New Hampshire Republicans are plodding ahead with new political maps for the state’s congressional boundaries, brushing aside claims by Democrats the districts have been gerrymandered in the GOP’s favor.
On Tuesday, a GOP-led committee tasked with redrawing the state’s political boundaries based on the 2020 census results approved proposed new maps for the 1st and 2nd Congressional Districts that will guide elections for the next decade.
The panel’s 8-7 vote went along party lines, with Democrats opposing the redistricting changes.
Republicans on the committee pushed back against claims from Democrats that the reconfigured maps were crafted to ensure that Republicans win a congressional seat.
There is a notion out there that these maps are uncompetitive,” state Rep. Ross Berry, R-Manchester, said during the committee’s debate on the maps. “It’s just not true.”
Rep. Marjorie Smith, D-Durham, pointed out that the state’s congressional maps have been largely unchanged since the 1800s and questioned why there was a need to radically alter them.
“This is the first time that a Republican-controlled committee is proposing a dramatic change that basically readjusts the district for about 25 % of the citizens of the state,” she said. “Those are dramatic changes, and there ought to be dramatic reasons to make those changes.”
The new maps would make the 1st Congressional District more Republican by shifting several GOP-leaning communities – including Salem, Hudson and Windham – into the district.
The plan would make the 2nd Congressional District slightly more Democratic by including several Democratic-leaning communities, including Portsmouth, Rochester and Dover.
The 1st District is currently represented by Democrat Chris Pappas, while the 2nd District is represented by Democrat Annie Kuster.
Both are facing challenges in next year’s midterm elections when Republicans will be seeking to regain control of Congress.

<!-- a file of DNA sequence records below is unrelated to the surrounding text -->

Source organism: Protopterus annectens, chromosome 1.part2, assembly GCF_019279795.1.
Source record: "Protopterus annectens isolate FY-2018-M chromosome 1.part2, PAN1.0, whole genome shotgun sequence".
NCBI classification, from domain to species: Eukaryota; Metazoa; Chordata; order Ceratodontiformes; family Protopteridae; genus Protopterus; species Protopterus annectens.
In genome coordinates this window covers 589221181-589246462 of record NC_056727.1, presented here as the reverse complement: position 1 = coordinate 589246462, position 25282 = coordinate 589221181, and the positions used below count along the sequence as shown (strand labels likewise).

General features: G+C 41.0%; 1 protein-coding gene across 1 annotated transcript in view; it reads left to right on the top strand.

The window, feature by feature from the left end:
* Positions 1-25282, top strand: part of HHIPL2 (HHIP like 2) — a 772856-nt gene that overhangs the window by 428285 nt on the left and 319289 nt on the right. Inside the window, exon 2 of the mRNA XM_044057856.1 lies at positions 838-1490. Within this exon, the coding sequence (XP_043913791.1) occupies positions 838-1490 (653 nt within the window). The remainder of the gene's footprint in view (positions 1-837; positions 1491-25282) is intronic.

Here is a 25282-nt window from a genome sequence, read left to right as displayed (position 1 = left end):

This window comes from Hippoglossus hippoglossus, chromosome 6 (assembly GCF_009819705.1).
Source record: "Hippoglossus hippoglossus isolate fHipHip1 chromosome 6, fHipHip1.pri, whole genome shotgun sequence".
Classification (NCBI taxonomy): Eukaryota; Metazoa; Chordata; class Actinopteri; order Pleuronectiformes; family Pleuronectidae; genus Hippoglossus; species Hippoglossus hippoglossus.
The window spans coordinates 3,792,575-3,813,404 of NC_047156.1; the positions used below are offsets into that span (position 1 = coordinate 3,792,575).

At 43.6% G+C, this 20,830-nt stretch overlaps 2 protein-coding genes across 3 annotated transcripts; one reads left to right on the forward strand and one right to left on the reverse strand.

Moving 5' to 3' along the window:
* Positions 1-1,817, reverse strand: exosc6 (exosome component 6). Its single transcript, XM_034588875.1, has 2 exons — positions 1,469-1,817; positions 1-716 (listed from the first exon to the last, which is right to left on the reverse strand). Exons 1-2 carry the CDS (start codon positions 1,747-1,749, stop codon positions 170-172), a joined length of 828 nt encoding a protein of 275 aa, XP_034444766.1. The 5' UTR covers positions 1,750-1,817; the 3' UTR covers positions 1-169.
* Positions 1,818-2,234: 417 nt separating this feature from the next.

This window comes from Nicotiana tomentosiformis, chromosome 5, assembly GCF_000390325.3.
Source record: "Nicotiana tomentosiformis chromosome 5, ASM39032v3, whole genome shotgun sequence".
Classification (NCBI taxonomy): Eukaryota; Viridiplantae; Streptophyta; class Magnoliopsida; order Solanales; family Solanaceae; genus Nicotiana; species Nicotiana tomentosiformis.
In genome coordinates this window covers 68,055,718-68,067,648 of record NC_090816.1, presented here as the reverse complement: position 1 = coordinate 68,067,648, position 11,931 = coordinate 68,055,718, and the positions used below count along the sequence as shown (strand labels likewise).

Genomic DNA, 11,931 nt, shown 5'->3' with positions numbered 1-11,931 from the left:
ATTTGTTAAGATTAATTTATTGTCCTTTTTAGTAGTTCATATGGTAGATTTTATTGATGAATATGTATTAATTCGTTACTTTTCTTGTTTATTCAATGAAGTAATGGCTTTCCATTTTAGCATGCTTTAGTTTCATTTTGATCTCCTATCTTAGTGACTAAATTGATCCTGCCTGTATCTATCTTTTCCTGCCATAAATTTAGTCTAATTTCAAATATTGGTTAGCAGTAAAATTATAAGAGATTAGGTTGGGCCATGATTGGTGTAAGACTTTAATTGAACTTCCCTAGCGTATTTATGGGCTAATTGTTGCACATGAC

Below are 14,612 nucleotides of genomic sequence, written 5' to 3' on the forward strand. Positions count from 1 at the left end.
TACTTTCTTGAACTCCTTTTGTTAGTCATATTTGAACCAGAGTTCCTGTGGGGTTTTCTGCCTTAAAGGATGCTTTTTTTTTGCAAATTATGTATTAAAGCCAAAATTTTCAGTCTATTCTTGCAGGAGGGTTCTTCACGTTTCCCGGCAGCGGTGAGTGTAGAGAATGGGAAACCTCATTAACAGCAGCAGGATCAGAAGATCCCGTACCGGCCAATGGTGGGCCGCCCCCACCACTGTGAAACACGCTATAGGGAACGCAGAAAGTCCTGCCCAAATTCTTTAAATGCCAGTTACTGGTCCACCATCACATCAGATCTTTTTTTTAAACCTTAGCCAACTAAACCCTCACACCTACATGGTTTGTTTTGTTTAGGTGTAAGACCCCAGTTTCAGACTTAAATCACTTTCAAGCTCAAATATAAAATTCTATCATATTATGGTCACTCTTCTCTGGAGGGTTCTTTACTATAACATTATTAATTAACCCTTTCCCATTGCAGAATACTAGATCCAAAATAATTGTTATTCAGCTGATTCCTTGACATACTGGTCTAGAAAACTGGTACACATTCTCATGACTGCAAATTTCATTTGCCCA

Democrats accused Republican lawmakers of “institutionalized corruption” by carving up the congressional districts in their favor.
“These rigged congressional maps are a complete disgrace and an affront to every Granite Stater who believes in democracy,” said Ray Buckley, chairman of the New Hampshire Democratic Party. “We all know that voters should pick their politicians, not the other way around.”
The U.S. Constitution requires states to draw new congressional district lines every 10 years following the census to account for changes in their population. States also use those numbers to draw maps for their state legislative districts.
Between 2010 and 2019, the Granite State grew by about 4%, adding 57,600 new residents for a total population of 1,379,089, according to 2020 census data.
New Hampshire has 424 state legislators and two representatives in Congress, which won’t increase or decrease based on the most recent census figures.
A Senate redistricting committee is redrawing the boundaries for its 24 districts and the five-member Executive Council.
Democrats had previously raised concerns that Republicans might try to redraw political maps to favor GOP candidates after taking over the Legislature in the 2020 elections.
The redistricting plans must ultimately be approved by the full Legislature before heading to Gov. Chris Sununu’s desk for consideration.
This article was originally posted on New Hampshire Republicans plod ahead with new congressional maps
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